Top 50 Starting Pitchers for 2006 (Part 1)

1. Johan Santana: The easiest decision I made for this entire list. Santana is dominant in every single roto category. Well, almost every one: he really needs to pick up some saves in between starts. You might waver a little because he “only” won 16 games last year, fewer than Chris Capuano. Just hope his win total knocks a few bucks off his price, because he’ll easily top 16 wins in ’06 and should be worth about $38.

2. Roy Halladay: Ahead of Pedro, Peavy and the rest? A resounding yes. Halladay’s 2005 injury was a fluke, and he should contend for another Cy Young in 2006. He pitches tons of innings with tiny ratios and a good K total. I think he’ll post a 2.98 ERA this season and be worth about $30. He’s much less risky than Sheets, Johnson and Pedro.

3. Ben Sheets: Sheets only made 22 starts in 2005, limiting his draft day price. He has the potential to dominate this year, pretty much pacing Halladay’s ratios and adding tons of strikeouts on top. A new career high in wins seems to be a given. He’s not entirely flawless though—vestibular neuritis has bothered him for the past two seasons. The problem causes dizziness, among other symptoms, and the previously torn lat muscle doesn’t help matters. If you’re the type to take on a major health risk for a possible ace, Sheets is your man. He’s a $30 pitcher who could cost you $20.

4. Randy Johnson: The Big Unit is 42 now, and it’s terrifying most forecasters. Of course, they all said to stay away from Roger Clemens last year too. I say go for it; his peripheral stats indicate an ERA much better than 3.79. He could win 18-21 games for the Yanks with 200 Ks. I’ll treat him like a $30 pitcher and cross my fingers that his knees and back hold up.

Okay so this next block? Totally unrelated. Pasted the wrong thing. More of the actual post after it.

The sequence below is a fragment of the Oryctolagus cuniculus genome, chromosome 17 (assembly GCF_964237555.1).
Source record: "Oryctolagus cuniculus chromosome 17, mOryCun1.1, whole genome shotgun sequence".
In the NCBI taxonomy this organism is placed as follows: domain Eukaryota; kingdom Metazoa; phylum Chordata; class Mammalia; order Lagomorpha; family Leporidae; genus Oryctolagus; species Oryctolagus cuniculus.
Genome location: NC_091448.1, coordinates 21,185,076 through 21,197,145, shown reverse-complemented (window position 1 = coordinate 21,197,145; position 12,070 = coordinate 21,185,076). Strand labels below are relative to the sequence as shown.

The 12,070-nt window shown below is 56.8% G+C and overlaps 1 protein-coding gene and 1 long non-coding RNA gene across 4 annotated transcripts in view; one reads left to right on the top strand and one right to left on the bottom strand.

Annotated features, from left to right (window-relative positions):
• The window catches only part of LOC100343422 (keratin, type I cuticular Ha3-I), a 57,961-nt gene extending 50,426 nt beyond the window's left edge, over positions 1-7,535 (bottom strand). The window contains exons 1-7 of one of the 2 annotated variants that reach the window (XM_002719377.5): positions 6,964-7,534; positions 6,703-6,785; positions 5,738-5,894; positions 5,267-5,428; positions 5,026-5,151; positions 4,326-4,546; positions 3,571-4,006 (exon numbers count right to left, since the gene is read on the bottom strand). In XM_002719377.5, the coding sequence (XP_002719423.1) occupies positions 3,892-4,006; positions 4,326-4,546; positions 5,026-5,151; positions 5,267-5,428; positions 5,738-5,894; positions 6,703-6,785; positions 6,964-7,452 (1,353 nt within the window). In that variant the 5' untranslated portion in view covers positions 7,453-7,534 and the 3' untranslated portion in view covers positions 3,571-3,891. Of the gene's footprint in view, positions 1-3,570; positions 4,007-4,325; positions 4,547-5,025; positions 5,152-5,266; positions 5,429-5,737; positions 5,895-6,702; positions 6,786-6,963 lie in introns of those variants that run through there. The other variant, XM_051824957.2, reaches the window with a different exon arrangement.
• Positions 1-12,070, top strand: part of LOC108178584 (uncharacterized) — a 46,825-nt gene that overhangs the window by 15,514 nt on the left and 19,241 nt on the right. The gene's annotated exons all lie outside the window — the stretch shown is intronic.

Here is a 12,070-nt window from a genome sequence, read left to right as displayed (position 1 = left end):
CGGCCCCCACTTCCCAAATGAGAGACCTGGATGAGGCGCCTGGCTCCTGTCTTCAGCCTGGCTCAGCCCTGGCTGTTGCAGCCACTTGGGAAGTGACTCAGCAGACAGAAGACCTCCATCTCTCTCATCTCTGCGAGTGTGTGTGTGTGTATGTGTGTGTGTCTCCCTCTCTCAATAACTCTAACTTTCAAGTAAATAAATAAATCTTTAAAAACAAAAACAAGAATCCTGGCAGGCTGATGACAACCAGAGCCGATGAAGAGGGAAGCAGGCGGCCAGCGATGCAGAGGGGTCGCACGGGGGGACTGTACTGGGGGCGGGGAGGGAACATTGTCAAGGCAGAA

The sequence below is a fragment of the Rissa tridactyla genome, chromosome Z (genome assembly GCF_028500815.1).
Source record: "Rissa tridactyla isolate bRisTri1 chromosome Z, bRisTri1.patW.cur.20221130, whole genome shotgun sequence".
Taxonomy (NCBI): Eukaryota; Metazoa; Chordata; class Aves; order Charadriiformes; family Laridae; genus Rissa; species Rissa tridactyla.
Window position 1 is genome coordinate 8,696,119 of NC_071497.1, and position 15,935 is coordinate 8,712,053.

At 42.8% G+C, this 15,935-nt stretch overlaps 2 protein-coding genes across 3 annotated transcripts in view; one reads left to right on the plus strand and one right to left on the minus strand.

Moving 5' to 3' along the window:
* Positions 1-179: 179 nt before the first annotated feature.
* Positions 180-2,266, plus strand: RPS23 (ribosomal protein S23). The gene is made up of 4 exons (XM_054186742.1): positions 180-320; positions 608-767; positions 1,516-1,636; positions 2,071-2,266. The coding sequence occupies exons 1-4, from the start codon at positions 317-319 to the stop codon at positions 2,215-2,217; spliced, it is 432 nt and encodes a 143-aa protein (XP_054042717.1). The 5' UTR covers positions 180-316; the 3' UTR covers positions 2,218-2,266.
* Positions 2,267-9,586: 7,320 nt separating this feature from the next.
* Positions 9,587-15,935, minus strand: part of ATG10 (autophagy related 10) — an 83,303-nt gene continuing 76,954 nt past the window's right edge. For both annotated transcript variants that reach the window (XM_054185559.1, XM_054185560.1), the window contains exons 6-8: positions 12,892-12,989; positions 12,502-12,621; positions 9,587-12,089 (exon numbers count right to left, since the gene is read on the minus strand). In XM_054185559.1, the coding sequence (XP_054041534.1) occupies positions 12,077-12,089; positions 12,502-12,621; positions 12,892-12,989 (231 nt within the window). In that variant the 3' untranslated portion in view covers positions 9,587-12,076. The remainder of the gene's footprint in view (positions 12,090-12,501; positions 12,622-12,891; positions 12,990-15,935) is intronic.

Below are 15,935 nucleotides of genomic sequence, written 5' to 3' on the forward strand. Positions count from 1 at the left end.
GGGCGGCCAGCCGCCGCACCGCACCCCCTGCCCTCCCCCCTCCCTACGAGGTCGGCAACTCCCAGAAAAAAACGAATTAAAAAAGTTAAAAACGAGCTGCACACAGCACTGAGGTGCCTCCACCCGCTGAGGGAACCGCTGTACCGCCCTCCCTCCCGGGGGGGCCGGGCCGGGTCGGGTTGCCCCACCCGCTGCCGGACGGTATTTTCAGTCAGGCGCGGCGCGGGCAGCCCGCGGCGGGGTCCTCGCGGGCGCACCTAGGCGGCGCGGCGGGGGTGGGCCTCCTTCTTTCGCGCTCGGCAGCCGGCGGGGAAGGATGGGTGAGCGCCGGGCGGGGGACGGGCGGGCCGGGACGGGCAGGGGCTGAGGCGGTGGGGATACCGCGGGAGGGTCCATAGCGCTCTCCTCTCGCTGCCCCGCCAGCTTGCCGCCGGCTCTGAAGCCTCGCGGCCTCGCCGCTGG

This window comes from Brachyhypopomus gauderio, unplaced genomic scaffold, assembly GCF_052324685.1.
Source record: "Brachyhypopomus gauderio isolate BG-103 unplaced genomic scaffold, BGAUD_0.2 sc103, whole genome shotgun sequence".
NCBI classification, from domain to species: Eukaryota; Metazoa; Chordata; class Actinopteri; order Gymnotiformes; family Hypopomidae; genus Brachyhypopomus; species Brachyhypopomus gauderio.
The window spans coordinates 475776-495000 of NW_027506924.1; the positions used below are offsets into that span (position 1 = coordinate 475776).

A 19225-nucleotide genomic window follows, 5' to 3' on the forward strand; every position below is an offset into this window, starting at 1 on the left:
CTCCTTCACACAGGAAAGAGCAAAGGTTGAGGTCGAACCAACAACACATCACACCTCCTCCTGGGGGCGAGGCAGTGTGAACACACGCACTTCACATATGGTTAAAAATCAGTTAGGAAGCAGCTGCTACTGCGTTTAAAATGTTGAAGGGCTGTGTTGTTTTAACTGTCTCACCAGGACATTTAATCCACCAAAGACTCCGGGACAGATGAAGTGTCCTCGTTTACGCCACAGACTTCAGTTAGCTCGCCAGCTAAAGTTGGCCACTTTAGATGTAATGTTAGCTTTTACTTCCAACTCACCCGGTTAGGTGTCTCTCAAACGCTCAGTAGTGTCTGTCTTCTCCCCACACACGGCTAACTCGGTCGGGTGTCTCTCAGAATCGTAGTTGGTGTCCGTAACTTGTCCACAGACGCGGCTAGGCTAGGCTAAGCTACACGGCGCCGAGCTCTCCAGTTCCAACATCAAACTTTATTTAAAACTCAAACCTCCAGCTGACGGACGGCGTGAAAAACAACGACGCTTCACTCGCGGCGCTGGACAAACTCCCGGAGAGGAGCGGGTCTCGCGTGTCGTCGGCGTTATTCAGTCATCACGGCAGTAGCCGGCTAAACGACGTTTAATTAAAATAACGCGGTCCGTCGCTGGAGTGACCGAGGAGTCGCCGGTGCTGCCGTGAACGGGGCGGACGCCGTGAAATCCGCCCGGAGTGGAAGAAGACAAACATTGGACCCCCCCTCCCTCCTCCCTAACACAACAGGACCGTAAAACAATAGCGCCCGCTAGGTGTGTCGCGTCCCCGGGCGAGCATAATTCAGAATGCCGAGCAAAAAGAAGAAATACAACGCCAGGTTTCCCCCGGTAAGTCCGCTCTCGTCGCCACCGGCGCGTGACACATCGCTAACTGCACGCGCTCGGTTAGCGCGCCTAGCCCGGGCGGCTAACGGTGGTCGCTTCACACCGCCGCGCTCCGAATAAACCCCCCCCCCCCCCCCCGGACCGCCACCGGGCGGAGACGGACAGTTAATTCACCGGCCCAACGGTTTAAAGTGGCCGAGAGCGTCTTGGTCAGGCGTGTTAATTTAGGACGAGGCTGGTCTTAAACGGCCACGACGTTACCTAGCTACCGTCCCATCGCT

5. Pedro Martinez: Pedro is another former sure thing with questionable health. The toe…the toe! I know he had to shut it down in September, but he was pretty awesome that month. Who cares if he was throwing 87? He adjusted and continued to dominate. A few innings, if any, in the World Baseball Classic this year shouldn’t have any effect on him. I think he could be slightly better than he was in 2005, though innings could be down a bit. I have him at $28; it’s tough to say how his reputation will mix with his injury on draft day in your league. Seems like he’s still getting plenty of respect, though.

6. Jake Peavy: Should be excellent in every category yet again, and he’ll only be 25. He hasn’t really piled up the innings, which is a good thing. I see a career high in that department, plus a 3.13 ERA and 1.12 WHIP. He’ll add 220 Ks and probably set a career high in wins. $24 sounds about right to me.

7. Andy Pettitte: He’s very good, but not 2.39 ERA good. It should still be in the low 3.00s with a WHIP around 1.10-1.15. Throw in 170 Ks and 18 wins and he’s worth about $24. Of course, I can only estimate his win total. His salary balloons to $17.5 mil in 2006 and then he becomes a free agent. I’m not a contract year believer, but he will benefit greatly if he changes home ballparks.